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Hong Kong’s HOS flats a dilemma for market, government

HONG KONG: A family of seven spanning three generations lives like sardines, crammed into a 700 sq ft Home Ownership Scheme (HOS) flat in Shau Kei Wan. But despite the crowded living conditions, the Huang family has no plans to look for a bigger flat. The reason is simple: they cannot afford to.

Numerous cases such as this have helped spark an outcry over soaring housing prices in Hong Kong and calls on the government to resume the building of subsidised flats under the HOS.

The debate gained momentum when Financial Secretary John Tsang Chun-wah announced, in his budget speech on Feb 24, that the Housing Authority would "actively explore means to revitalise the HOS secondary market".

Two rival property developers then crossed swords on the issue.

New World Development managing director Henry Cheng Kar-shun supported calls for a resumption of the HOS programme to build affordable housing, only to have the suggestion slammed by Thomas Kwok Ping-kwong, a vice-chairman of Sun Hung Kai Properties, who said the scheme had helped trigger the big slump in the property market from 1997 to 2003.

Under the scheme, which has been suspended since 2003, households that cannot afford private homes can buy flats developed by the government at subsidised prices.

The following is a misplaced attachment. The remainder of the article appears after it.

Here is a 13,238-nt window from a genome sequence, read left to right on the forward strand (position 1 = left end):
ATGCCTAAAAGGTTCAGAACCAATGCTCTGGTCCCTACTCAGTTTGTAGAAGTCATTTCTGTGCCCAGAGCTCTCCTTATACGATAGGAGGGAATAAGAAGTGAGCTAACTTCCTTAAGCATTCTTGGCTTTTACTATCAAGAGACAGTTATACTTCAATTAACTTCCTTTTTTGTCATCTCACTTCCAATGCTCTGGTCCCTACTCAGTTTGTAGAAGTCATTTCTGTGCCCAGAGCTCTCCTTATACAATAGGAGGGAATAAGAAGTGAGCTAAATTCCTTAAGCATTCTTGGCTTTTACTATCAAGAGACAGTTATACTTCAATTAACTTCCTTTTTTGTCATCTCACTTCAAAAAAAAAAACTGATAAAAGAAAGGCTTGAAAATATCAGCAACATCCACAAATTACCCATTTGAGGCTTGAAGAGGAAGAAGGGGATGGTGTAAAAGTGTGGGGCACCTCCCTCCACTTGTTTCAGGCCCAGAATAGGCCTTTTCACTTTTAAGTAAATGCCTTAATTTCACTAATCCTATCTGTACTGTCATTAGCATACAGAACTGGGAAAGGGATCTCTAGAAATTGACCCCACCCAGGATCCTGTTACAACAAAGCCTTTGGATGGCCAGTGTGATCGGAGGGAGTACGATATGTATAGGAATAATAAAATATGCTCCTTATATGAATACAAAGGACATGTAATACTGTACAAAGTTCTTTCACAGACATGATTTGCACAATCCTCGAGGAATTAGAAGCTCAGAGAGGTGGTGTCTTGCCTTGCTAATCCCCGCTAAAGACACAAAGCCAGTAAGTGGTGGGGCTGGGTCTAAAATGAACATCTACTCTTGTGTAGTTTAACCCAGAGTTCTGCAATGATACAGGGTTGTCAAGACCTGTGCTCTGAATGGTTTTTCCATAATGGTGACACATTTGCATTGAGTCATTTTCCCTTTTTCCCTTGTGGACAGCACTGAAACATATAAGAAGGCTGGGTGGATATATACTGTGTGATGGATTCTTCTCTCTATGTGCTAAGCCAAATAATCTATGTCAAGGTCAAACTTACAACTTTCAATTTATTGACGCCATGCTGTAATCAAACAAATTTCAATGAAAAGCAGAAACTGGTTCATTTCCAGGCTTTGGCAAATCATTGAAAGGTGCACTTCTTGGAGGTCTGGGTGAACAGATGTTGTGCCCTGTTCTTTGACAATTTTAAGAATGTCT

The cautious proposal by Tsang was seen as one of several government measures to increase the supply of affordable flats to those in need. Others include offering a site designated for mass residential development in Yuen Long, and having the MTR Corp and the Urban Renewal Authority increase their supply of small- to medium-sized flats.

The Huang family is typical of the 300,000 households targeted by the finance chief, who is studying how to encourage long-standing owners of HOS flats to move on and buy properties from the private sector. The study, to be undertaken by the Housing Authority, will take several months.

Victoria Huang's parents bought one of the last batches of HOS flats at Aldrich Garden before the construction of flats under the scheme was suspended and the Housing Authority stopped selling its surplus HOS units.

Huang now shares the flat, which commands a sea view, with her brother and sister-in-law and their two children.

Eight years ago, the family bought the unit for HK$1.6 million (RM685,638), a 44% discount to the HK$2.85 million market rate at that time. After obtaining a 90% mortgage loan from the bank, the monthly mortgage instalment cost the family about HK$6,000.

"Although it is very crowded, we are unlikely to find a similar-sized flat in the area in the private market. Prices are too high and beyond the reach of average buyers like us," Huang said.

Last month, an 829 sq ft HOS flat in Tung Yuk Court, a project next to Aldrich Garden, sold for HK$4.89 million or a record HK$5,900 per sq ft, fuelling fears that speculative fever had spread to the subsidised housing sector.

Huang said if she received a similar purchase offer, the family's 700 sq ft unit would be worth HK$4 million in the open market.